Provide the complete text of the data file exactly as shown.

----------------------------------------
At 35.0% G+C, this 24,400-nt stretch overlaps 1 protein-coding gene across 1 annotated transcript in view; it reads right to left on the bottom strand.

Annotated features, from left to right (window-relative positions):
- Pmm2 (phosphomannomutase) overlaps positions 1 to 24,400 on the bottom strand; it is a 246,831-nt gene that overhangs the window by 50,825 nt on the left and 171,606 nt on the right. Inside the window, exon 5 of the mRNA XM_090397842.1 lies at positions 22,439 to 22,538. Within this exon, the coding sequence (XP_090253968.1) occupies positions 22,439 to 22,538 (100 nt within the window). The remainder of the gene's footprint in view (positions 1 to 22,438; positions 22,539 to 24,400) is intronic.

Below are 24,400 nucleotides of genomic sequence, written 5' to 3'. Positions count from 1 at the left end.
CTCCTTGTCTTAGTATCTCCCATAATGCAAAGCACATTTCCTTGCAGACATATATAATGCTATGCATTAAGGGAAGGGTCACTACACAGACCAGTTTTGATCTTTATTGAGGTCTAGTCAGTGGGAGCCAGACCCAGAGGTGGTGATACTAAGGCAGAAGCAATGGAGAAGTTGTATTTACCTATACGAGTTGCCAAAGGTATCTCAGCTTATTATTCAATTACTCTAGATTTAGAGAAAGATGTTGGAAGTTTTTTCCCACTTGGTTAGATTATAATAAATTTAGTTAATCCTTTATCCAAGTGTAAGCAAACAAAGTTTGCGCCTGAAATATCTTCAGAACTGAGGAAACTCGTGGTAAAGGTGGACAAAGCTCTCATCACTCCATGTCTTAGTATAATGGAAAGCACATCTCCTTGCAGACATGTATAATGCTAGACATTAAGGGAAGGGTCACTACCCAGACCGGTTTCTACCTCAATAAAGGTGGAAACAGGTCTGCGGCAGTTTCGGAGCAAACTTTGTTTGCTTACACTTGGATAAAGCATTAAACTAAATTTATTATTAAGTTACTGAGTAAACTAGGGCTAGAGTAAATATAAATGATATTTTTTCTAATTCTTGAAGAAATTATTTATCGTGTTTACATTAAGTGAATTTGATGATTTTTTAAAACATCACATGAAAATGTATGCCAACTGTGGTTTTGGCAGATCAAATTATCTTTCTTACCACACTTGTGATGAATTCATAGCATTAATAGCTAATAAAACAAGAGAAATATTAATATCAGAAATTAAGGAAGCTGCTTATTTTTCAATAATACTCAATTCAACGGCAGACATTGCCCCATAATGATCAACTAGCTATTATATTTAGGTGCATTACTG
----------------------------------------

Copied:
At 35.0% G+C, this 24,400-nt stretch overlaps 1 protein-coding gene across 1 annotated transcript in view; it reads right to left on the bottom strand.

Annotated features, from left to right (window-relative positions):
- Pmm2 (phosphomannomutase) overlaps positions 1 to 24,400 on the bottom strand; it is a 246,831-nt gene that overhangs the window by 50,825 nt on the left and 171,606 nt on the right. Inside the window, exon 5 of the mRNA XM_090397842.1 lies at positions 22,439 to 22,538. Within this exon, the coding sequence (XP_090253968.1) occupies positions 22,439 to 22,538 (100 nt within the window). The remainder of the gene's footprint in view (positions 1 to 22,438; positions 22,539 to 24,400) is intronic.

Below are 24,400 nucleotides of genomic sequence, written 5' to 3'. Positions count from 1 at the left end.
CTCCTTGTCTTAGTATCTCCCATAATGCAAAGCACATTTCCTTGCAGACATATATAATGCTATGCATTAAGGGAAGGGTCACTACACAGACCAGTTTTGATCTTTATTGAGGTCTAGTCAGTGGGAGCCAGACCCAGAGGTGGTGATACTAAGGCAGAAGCAATGGAGAAGTTGTATTTACCTATACGAGTTGCCAAAGGTATCTCAGCTTATTATTCAATTACTCTAGATTTAGAGAAAGATGTTGGAAGTTTTTTCCCACTTGGTTAGATTATAATAAATTTAGTTAATCCTTTATCCAAGTGTAAGCAAACAAAGTTTGCGCCTGAAATATCTTCAGAACTGAGGAAACTCGTGGTAAAGGTGGACAAAGCTCTCATCACTCCATGTCTTAGTATAATGGAAAGCACATCTCCTTGCAGACATGTATAATGCTAGACATTAAGGGAAGGGTCACTACCCAGACCGGTTTCTACCTCAATAAAGGTGGAAACAGGTCTGCGGCAGTTTCGGAGCAAACTTTGTTTGCTTACACTTGGATAAAGCATTAAACTAAATTTATTATTAAGTTACTGAGTAAACTAGGGCTAGAGTAAATATAAATGATATTTTTTCTAATTCTTGAAGAAATTATTTATCGTGTTTACATTAAGTGAATTTGATGATTTTTTAAAACATCACATGAAAATGTATGCCAACTGTGGTTTTGGCAGATCAAATTATCTTTCTTACCACACTTGTGATGAATTCATAGCATTAATAGCTAATAAAACAAGAGAAATATTAATATCAGAAATTAAGGAAGCTGCTTATTTTTCAATAATACTCAATTCAACGGCAGACATTGCCCCATAATGATCAACTAGCTATTATATTTAGGTGCATTACTG